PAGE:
Stolen: Damian Lewis investigates the UK’s secret slave trade
Olly Grant reports on a gripping thriller based on the real-life child slaves still being smuggled into Britain.
Ultimately, every fictional drama gets its inspiration from something real. In the case of BBC One’s new thriller, Stolen, it was a 60-second radio bulletin, way back in 2003. “I was listening to the news on 5 Live,” explains writer Stephen Butchard, “and they had a report about an African child who had been trafficked into the country to work as a domestic slave.”
It made him do a double-take. “I thought, ‘Surely that can’t be happening in this country?’” he recalls. “But they said it wasn’t a one-off; it happens again and again. So I fired off an email to the BBC drama department…”
Eight years on, the result of Butchard’s email is about to make it to the screen. Stolen, starring Damian Lewis, takes the idea behind that report and spins it into a multi-stranded thriller about the scandal of modern-day slavery.
Thematically, it’s treading similar ground to Channel 4’s Bafta-nominated 2010 drama, I Am Slave. Yet Stolen broadens the canvas by following three children in very different forms of British-based slavery – an African girl and two boys from Vietnam and Ukraine – with Lewis as an anti-trafficking detective and a kind of lynchpin character, drawing their stories together.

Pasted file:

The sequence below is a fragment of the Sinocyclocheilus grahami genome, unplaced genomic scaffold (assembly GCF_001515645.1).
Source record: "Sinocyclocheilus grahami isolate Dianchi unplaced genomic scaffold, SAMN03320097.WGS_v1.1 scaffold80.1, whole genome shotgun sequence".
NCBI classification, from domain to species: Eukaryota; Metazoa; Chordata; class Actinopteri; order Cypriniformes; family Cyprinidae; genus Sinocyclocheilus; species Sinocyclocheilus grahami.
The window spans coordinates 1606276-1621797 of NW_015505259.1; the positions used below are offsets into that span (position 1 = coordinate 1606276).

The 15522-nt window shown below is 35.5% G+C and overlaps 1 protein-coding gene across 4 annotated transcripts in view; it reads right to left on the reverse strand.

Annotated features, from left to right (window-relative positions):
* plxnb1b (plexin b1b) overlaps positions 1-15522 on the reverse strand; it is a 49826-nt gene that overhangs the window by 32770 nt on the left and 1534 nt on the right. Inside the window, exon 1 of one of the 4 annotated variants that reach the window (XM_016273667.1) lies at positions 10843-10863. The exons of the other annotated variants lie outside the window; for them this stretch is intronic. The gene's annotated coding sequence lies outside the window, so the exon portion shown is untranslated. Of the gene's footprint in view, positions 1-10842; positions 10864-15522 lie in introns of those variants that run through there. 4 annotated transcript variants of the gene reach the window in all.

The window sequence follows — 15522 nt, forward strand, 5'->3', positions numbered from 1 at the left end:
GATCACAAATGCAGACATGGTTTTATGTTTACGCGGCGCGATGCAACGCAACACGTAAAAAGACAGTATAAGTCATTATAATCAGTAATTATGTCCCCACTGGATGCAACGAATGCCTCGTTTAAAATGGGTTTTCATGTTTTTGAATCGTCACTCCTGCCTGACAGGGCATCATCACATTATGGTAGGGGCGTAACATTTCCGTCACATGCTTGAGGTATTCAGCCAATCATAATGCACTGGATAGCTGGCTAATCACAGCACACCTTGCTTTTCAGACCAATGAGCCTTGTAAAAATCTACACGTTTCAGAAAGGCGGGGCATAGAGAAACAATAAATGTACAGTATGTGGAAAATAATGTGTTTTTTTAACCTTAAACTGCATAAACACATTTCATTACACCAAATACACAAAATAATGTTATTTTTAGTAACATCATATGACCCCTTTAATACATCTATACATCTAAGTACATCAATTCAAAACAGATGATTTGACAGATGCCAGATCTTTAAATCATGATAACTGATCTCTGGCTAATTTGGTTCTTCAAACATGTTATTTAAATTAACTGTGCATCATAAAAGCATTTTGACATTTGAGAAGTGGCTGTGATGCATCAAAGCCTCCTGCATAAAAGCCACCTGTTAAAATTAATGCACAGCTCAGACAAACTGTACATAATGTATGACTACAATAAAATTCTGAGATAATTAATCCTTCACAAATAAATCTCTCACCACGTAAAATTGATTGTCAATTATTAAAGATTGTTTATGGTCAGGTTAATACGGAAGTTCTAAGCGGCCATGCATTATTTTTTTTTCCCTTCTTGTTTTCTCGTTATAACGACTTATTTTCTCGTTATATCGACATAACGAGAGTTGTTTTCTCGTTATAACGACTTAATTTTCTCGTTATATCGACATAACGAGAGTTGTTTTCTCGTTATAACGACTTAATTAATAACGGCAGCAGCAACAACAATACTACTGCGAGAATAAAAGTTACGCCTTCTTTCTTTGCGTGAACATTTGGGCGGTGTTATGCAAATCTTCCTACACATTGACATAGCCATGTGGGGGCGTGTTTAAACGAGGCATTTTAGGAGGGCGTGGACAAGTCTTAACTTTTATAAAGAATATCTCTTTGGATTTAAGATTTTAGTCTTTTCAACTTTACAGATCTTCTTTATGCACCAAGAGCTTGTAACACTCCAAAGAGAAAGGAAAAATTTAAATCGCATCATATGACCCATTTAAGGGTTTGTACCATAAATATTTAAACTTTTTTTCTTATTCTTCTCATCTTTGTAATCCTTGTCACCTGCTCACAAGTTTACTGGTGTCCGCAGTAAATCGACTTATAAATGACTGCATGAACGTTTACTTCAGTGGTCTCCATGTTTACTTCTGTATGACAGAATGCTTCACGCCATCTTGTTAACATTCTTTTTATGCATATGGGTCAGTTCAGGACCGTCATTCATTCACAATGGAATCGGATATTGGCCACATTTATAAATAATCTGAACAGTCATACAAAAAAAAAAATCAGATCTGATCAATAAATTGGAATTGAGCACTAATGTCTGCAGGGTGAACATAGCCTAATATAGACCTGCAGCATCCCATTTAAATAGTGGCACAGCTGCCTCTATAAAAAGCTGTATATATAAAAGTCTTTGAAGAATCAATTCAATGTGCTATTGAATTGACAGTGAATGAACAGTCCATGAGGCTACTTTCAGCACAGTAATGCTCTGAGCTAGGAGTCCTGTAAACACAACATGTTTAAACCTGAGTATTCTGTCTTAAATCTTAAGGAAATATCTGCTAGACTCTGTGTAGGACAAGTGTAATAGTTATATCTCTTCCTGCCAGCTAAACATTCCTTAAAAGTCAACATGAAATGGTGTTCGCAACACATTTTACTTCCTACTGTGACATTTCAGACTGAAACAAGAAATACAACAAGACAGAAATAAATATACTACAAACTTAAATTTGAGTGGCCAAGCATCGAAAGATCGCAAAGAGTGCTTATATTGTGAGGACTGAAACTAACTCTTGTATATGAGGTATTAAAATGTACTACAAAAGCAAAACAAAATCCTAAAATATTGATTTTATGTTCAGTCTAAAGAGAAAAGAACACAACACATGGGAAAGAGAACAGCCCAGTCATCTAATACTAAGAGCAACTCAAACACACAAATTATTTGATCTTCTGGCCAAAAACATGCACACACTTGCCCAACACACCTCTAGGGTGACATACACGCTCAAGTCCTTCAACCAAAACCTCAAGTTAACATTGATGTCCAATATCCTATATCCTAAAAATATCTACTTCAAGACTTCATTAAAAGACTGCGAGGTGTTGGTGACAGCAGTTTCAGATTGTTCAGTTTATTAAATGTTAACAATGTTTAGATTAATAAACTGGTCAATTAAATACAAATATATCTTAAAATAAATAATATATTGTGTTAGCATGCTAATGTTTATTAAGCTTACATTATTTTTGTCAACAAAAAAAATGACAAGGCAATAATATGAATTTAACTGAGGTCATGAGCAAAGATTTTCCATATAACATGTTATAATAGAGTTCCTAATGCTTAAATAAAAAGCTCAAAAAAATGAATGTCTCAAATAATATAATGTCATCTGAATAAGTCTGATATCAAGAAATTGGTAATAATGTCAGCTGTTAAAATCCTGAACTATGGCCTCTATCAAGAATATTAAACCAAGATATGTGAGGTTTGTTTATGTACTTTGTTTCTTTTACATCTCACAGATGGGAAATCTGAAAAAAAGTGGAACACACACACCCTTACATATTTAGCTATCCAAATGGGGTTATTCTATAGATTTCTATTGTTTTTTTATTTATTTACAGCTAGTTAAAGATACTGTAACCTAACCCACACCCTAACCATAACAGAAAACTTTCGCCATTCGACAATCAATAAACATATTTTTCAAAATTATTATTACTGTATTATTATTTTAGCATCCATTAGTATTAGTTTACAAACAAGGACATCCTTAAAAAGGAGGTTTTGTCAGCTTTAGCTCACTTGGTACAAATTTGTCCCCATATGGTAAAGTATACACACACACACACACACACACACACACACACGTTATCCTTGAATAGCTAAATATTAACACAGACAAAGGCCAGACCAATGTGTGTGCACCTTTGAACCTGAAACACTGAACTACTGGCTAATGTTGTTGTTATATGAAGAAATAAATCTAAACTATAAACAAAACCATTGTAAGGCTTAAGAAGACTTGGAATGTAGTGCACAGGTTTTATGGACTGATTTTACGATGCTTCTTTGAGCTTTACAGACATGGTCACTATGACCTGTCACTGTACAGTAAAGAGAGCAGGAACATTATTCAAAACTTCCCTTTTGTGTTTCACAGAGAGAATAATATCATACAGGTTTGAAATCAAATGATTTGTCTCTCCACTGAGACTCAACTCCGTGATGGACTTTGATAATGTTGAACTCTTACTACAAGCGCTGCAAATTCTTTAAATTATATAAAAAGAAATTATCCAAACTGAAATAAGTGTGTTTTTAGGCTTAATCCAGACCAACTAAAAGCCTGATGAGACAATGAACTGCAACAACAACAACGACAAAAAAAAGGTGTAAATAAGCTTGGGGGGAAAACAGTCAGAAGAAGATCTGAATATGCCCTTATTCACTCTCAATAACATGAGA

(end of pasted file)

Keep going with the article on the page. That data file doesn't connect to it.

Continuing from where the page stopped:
“I always wanted it to be from a child’s perspective,” says Butchard, who has a track record with real-life dramas seen through the victims’ eyes; he wrote 2010’s harrowing Five Daughters about the Ipswich serial killings. Each child’s journey, he adds, is closely based on his years of research into real trafficking cases: “They’re fictitious stories, but the kernels are true.”
So in the opening scenes we meet Rosemary, an African girl who has just landed at a British airport. On arrival, she follows the instructions from her “buyers”, flushing her passport away so that she is effectively untraceable. From that point on, the gang has the upper hand, explains Lewis.
The actor prepared for his role by shadowing a real-life human trafficking unit in London. If there are reasonable grounds to suspect trafficking, “the child will find some measure of safety within a government house,” he explains. “If not, they go to private carers.”
Read the rest of the article at the Telegraph